David De Vinny HUNTER

Poppy

HUNTER, David De Vinny

Service Numbers: Not yet discovered
Enlisted: Not yet discovered
Last Rank: Captain
Last Unit: Australian Army Chaplains' Department
Born: Banbridge, Ireland, 1876
Home Town: Ballina, Ballina, New South Wales
Schooling: Not yet discovered
Occupation: Methodist Clergyman
Died: Killed in action, Belgium, 28 September 1917
Cemetery: Hooge Crater Cemetery
II F 16
Memorials: Ballina Municipal Honour Roll
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World War 1 Service

24 Aug 1916: Involvement Australian Army Chaplains' Department
24 Aug 1916: Involvement Captain, Australian Army Chaplains' Department
24 Aug 1916: Embarked Australian Army Chaplains' Department, HMAT Anchises, Sydney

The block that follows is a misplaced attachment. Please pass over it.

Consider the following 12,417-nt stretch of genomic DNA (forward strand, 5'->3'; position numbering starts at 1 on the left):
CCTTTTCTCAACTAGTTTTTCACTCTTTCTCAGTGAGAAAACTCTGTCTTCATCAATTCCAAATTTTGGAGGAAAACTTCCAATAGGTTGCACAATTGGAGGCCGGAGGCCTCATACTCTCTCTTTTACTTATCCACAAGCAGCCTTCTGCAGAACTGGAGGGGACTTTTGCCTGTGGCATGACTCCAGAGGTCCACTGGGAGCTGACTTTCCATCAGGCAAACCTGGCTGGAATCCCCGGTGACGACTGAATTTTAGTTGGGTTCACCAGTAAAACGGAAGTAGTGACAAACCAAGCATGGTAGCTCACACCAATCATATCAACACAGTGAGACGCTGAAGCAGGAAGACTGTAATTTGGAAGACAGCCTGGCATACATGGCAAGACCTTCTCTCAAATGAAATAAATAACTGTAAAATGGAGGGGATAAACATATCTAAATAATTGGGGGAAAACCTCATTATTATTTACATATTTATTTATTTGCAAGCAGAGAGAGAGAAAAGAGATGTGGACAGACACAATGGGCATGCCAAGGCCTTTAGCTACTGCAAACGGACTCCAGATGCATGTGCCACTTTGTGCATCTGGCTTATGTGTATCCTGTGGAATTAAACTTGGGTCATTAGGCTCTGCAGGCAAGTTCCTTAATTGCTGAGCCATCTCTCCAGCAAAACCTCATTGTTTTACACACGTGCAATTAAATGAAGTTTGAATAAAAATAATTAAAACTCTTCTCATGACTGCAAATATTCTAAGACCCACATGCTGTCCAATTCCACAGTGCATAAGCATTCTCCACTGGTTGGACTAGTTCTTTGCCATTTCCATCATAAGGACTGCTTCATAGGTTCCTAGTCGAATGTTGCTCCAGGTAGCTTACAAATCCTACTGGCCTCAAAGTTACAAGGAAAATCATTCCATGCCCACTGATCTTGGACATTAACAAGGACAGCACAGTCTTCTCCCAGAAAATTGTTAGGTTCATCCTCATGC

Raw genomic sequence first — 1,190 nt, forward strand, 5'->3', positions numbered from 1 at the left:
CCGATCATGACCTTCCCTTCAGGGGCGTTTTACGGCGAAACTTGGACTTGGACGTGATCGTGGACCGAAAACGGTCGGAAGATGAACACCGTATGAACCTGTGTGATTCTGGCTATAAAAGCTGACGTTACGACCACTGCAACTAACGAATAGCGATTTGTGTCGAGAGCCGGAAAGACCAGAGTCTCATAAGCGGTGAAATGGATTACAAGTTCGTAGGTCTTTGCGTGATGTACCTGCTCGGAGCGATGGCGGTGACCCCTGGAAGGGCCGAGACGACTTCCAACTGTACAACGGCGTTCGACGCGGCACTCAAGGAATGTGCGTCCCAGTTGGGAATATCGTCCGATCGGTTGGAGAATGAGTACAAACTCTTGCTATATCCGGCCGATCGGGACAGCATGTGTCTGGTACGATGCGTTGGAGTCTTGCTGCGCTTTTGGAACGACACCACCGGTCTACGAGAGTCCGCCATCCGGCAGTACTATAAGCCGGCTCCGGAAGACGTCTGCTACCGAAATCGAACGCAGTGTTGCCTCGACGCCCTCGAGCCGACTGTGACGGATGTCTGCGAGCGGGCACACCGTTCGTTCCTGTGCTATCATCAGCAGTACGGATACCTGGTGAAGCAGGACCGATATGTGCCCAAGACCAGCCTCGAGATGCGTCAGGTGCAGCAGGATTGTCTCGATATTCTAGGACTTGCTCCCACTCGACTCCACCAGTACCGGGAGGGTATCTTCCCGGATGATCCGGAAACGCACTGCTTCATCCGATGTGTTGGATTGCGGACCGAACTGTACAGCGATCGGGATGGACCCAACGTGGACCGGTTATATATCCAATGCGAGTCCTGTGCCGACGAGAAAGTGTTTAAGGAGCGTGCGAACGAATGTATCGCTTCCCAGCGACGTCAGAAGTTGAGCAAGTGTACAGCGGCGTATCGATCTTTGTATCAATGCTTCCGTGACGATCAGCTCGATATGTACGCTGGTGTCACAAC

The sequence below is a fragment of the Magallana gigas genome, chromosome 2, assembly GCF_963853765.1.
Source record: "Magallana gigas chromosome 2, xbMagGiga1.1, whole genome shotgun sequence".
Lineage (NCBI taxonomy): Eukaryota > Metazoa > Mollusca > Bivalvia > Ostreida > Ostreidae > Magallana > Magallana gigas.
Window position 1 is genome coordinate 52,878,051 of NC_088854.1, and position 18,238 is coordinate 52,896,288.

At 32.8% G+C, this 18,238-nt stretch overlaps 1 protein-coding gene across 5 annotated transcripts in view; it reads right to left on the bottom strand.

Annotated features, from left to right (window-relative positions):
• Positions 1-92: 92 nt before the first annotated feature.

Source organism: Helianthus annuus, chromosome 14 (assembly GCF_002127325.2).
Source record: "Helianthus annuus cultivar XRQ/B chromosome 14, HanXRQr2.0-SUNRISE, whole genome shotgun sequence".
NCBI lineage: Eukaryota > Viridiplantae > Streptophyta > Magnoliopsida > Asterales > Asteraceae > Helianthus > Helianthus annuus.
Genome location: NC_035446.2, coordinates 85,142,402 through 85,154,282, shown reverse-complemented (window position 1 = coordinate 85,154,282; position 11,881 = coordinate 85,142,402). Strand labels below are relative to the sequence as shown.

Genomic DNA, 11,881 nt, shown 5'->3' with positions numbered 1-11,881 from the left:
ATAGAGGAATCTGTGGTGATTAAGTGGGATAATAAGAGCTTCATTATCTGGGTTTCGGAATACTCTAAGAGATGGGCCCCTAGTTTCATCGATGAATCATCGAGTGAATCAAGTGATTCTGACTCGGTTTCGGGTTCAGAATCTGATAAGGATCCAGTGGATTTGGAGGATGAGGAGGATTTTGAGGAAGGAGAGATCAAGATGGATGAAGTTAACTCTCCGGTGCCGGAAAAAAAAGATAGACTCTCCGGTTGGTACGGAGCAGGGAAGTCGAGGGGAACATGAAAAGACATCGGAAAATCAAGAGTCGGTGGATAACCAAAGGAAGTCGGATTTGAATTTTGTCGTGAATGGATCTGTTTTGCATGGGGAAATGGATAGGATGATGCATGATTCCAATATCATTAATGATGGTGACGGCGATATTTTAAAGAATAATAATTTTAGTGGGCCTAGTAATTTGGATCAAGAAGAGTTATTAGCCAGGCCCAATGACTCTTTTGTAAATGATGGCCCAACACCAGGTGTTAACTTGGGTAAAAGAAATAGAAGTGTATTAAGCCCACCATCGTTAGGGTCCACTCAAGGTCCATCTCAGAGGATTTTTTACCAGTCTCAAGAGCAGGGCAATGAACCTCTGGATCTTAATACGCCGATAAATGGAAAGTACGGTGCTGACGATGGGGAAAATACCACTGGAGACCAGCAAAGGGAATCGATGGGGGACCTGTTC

24 Aug 1916: Embarked Captain, Australian Army Chaplains' Department, HMAT Anchises, Sydney

Help us honour David De Vinny Hunter's service by contributing information, stories, and images so that they can be preserved for future generations.

Biography contributed by Sharyn Roberts

KILLED IN ACTION.
CAPTAIN CHAPLAIN D. D. HUNTER.
Captain Chaplain D. D. Hunter, one of 29 Methodist chaplains at the front, was a son of Mr. and Mrs. George Hunter, 213 Darling-street, Balmain, and entered the Methodist ministry 18 years ago. He was educated at Newington College, and is the first Methodist chaplain who has fallen at the front, two other ministers of this denomination having been killed while serving in the ranks. The deceased's wife and family reside at Northbridge.

The Sydney Morning Herald Friday 18 January 1918 page 8

 

THE LATE REV. D.D. HUNTER.

BY REV. H. O. FOREMAN, M.A.